Boards who prefer 3-year 'say on pay' votes get pushback

Even if they're not binding on boards of directors, the "say on pay" proposals that many shareholders will see for the first time this spring on proxy ballots promise to enliven the stodgy process of corporate governance.

It's not that shareholders have suddenly gained the power to replace the often-complex pay schemes for the chief executive and other senior managers with straight-time paychecks at $15 an hour.

But the exercise could begin to send some not-so-subtle messages to boards about how they pay corporate leaders and how often shareholders want the chance to vote publicly on those compensation practices.

Equilar Inc., a Redwood City, Calif., compensation research firm, has been studying the proxy statements of 166 companies that had filed them with the Securities and Exchange Commission in December and January. It found that slightly more than half of them had suggested shareholders opt for a "say on pay" vote every three years, while one-third have proposed annual votes.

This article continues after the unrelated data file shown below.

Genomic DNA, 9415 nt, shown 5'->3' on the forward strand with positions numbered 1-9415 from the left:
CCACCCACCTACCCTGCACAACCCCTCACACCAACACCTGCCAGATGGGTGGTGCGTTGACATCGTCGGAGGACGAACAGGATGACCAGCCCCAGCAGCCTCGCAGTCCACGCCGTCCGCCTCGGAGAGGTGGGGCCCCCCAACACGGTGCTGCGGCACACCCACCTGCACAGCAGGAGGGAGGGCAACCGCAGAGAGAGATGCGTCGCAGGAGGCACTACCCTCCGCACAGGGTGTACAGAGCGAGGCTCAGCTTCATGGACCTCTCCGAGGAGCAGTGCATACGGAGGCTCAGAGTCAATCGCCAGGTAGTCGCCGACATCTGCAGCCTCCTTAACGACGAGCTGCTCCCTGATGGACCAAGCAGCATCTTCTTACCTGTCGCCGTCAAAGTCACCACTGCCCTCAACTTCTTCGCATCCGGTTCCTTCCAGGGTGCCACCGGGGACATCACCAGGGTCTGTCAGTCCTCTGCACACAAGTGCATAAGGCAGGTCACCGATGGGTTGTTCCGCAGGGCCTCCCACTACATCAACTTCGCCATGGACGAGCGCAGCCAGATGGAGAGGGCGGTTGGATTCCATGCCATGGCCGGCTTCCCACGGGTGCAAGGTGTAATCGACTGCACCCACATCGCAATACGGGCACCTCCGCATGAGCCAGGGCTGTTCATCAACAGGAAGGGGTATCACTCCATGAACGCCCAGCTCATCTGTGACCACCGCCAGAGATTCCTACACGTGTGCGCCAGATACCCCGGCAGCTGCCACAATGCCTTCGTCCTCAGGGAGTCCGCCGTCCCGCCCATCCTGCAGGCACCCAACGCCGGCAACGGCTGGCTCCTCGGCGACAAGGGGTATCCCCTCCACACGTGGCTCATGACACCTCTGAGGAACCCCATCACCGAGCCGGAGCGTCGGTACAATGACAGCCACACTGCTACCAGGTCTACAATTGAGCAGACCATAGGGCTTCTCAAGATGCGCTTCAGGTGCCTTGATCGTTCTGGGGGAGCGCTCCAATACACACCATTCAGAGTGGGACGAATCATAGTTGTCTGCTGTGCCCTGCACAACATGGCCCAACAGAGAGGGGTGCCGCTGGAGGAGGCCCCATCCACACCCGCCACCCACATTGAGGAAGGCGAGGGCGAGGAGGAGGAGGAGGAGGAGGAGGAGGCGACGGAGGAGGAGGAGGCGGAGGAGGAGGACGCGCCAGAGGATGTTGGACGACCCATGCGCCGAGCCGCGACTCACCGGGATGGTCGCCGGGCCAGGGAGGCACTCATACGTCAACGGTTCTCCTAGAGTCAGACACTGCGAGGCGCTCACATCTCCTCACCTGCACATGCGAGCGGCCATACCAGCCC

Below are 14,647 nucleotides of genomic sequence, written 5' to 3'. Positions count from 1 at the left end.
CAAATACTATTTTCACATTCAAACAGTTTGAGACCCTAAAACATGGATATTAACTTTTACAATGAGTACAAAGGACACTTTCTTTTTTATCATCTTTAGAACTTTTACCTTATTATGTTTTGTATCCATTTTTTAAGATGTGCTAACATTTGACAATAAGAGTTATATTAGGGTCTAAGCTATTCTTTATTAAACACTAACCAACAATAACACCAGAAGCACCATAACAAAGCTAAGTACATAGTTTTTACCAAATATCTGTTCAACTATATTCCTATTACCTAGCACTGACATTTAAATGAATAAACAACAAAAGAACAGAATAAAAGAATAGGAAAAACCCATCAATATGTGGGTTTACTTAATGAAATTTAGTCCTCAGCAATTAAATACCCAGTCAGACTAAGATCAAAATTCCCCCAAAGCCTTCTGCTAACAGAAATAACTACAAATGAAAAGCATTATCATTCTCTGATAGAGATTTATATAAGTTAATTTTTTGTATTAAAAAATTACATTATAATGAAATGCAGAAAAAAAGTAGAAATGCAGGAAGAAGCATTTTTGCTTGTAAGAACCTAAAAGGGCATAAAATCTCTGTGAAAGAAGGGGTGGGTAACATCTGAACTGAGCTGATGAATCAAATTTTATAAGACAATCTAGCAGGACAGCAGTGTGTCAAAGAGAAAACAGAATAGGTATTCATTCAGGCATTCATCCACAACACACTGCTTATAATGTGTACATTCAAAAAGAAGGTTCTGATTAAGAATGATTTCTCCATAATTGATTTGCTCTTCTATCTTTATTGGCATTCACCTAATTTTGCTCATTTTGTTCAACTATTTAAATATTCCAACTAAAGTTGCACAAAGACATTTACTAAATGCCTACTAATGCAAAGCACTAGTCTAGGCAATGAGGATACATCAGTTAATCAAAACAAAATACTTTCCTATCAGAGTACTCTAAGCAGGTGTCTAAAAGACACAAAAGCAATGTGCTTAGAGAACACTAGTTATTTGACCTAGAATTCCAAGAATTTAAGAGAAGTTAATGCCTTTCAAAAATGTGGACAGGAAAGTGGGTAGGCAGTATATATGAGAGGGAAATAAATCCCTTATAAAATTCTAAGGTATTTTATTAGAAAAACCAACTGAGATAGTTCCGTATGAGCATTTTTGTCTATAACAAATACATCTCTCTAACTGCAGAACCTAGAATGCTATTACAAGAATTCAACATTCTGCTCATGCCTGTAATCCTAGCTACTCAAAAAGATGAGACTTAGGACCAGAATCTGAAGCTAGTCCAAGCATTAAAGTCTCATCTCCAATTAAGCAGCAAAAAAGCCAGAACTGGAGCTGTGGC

Early on in this process that is so common in Europe, U.S. shareholders do seem to be asserting themselves a bit. Equilar said of the 23 companies that had held annual meetings before Feb. 1, shareholders wound up supporting a vote frequency different from the board's proposal 35 percent of the time.

That's what happened at Valley Forge-based AmerisourceBergen Corp.'s annual meeting earlier this month when shareholders sided with an annual vote rather than the company's suggestion of three years.

Such outcomes are unusual, because shareholders rarely vote against board recommendations.

And it sets up a tension of sorts between boards and their biggest shareholders. After all, compensation committees have been tying more executive pay to the achievement of financial performance measures over a multi-year period and believe that you can't judge the effectiveness of a long-term incentive plan on the basis of one year.

Nevertheless, shareholders want to make sure companies aren't overpaying for that performance and seem to be reluctant to limit their newfound oversight power to once every two or three years.